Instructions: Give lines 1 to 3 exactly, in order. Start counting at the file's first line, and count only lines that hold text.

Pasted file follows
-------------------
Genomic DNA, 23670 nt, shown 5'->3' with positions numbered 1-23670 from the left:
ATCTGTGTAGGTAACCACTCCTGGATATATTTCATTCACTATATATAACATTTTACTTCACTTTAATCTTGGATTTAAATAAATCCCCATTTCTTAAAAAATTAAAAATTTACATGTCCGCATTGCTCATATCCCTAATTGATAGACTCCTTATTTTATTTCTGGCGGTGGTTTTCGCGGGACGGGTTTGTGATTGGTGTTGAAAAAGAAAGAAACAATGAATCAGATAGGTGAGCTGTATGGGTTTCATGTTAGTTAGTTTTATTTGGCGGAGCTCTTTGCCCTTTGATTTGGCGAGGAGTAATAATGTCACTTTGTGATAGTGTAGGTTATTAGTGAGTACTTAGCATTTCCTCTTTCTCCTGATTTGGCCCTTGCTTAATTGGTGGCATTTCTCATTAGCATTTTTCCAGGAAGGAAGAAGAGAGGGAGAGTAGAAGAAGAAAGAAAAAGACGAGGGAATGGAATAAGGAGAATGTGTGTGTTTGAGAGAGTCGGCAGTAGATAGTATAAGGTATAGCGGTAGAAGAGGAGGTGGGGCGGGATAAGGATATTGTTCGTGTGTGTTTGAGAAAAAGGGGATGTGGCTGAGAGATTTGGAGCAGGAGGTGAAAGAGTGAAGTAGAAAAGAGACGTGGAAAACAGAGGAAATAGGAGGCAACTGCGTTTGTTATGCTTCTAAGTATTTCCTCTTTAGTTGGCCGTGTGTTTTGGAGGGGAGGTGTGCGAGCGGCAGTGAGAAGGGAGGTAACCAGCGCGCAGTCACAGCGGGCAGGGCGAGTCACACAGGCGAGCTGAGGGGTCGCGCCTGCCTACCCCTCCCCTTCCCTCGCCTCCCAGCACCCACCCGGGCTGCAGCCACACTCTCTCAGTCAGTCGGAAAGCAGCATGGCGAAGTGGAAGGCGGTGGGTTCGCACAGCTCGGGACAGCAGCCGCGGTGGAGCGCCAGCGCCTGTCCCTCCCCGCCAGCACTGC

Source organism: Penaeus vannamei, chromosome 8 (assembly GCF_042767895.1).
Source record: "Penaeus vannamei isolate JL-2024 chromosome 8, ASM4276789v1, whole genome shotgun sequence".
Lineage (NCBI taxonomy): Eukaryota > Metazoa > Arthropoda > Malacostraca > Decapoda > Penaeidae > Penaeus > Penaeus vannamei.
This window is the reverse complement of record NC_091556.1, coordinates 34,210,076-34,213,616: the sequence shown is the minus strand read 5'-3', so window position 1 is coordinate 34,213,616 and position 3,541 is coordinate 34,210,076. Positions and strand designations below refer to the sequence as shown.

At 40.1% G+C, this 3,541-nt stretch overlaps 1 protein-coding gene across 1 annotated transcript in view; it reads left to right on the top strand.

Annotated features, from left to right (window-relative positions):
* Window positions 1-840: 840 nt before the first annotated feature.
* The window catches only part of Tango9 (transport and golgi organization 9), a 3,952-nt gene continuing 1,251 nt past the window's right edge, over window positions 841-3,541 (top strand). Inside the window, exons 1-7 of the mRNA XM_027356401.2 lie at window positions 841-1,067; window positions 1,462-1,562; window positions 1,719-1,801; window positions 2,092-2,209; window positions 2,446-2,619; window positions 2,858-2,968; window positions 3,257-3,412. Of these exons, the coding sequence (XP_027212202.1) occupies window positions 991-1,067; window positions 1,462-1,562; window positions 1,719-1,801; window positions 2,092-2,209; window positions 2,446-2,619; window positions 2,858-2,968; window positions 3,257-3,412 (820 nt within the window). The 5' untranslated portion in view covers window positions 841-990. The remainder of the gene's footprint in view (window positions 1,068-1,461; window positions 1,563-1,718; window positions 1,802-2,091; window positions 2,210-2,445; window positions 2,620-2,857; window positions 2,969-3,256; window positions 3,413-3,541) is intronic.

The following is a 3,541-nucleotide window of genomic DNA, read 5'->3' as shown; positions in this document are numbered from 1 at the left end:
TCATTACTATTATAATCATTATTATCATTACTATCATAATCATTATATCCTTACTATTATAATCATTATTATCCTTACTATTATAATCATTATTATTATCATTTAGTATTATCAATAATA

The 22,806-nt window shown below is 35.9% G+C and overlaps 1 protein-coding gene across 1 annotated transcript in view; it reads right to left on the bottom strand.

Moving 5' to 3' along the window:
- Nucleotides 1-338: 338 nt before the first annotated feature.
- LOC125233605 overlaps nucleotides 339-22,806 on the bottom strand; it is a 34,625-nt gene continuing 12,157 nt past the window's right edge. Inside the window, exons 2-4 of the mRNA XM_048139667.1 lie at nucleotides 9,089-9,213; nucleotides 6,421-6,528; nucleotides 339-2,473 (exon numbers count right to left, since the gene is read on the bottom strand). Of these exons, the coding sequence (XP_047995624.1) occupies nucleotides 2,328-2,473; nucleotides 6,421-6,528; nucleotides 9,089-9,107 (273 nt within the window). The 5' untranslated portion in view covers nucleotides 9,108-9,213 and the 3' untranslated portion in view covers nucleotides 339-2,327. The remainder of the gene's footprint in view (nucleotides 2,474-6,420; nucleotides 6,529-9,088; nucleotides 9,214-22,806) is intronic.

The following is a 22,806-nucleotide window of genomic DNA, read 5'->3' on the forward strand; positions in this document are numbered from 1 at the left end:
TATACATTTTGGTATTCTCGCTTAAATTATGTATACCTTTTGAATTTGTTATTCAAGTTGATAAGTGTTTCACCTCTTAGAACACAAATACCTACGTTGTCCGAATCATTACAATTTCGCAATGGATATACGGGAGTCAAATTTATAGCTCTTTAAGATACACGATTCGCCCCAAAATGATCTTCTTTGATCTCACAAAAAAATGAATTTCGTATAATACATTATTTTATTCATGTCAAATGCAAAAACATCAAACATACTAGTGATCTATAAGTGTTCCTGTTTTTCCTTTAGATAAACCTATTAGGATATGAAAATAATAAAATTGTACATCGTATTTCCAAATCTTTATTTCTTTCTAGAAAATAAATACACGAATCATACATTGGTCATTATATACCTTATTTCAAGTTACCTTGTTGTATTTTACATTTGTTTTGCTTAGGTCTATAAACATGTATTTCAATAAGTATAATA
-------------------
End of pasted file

Genomic DNA, 23670 nt, shown 5'->3' with positions numbered 1-23670 from the left:
ATCTGTGTAGGTAACCACTCCTGGATATATTTCATTCACTATATATAACATTTTACTTCACTTTAATCTTGGATTTAAATAAATCCCCATTTCTTAAAAAATTAAAAATTTACATGTCCGCATTGCTCATATCCCTAATTGATAGACTCCTTATTTTATTTCTGGCGGTGGTTTTCGCGGGACGGGTTTGTGATTGGTGTTGAAAAAGAAAGAAACAATGAATCAGATAGGTGAGCTGTATGGGTTTCATGTTAGTTAGTTTTATTTGGCGGAGCTCTTTGCCCTTTGATTTGGCGAGGAGTAATAATGTCACTTTGTGATAGTGTAGGTTATTAGTGAGTACTTAGCATTTCCTCTTTCTCCTGATTTGGCCCTTGCTTAATTGGTGGCATTTCTCATTAGCATTTTTCCAGGAAGGAAGAAGAGAGGGAGAGTAGAAGAAGAAAGAAAAAGACGAGGGAATGGAATAAGGAGAATGTGTGTGTTTGAGAGAGTCGGCAGTAGATAGTATAAGGTATAGCGGTAGAAGAGGAGGTGGGGCGGGATAAGGATATTGTTCGTGTGTGTTTGAGAAAAAGGGGATGTGGCTGAGAGATTTGGAGCAGGAGGTGAAAGAGTGAAGTAGAAAAGAGACGTGGAAAACAGAGGAAATAGGAGGCAACTGCGTTTGTTATGCTTCTAAGTATTTCCTCTTTAGTTGGCCGTGTGTTTTGGAGGGGAGGTGTGCGAGCGGCAGTGAGAAGGGAGGTAACCAGCGCGCAGTCACAGCGGGCAGGGCGAGTCACACAGGCGAGCTGAGGGGTCGCGCCTGCCTACCCCTCCCCTTCCCTCGCCTCCCAGCACCCACCCGGGCTGCAGCCACACTCTCTCAGTCAGTCGGAAAGCAGCATGGCGAAGTGGAAGGCGGTGGGTTCGCACAGCTCGGGACAGCAGCCGCGGTGGAGCGCCAGCGCCTGTCCCTCCCCGCCAGCACTGC

Source organism: Penaeus vannamei, chromosome 8 (assembly GCF_042767895.1).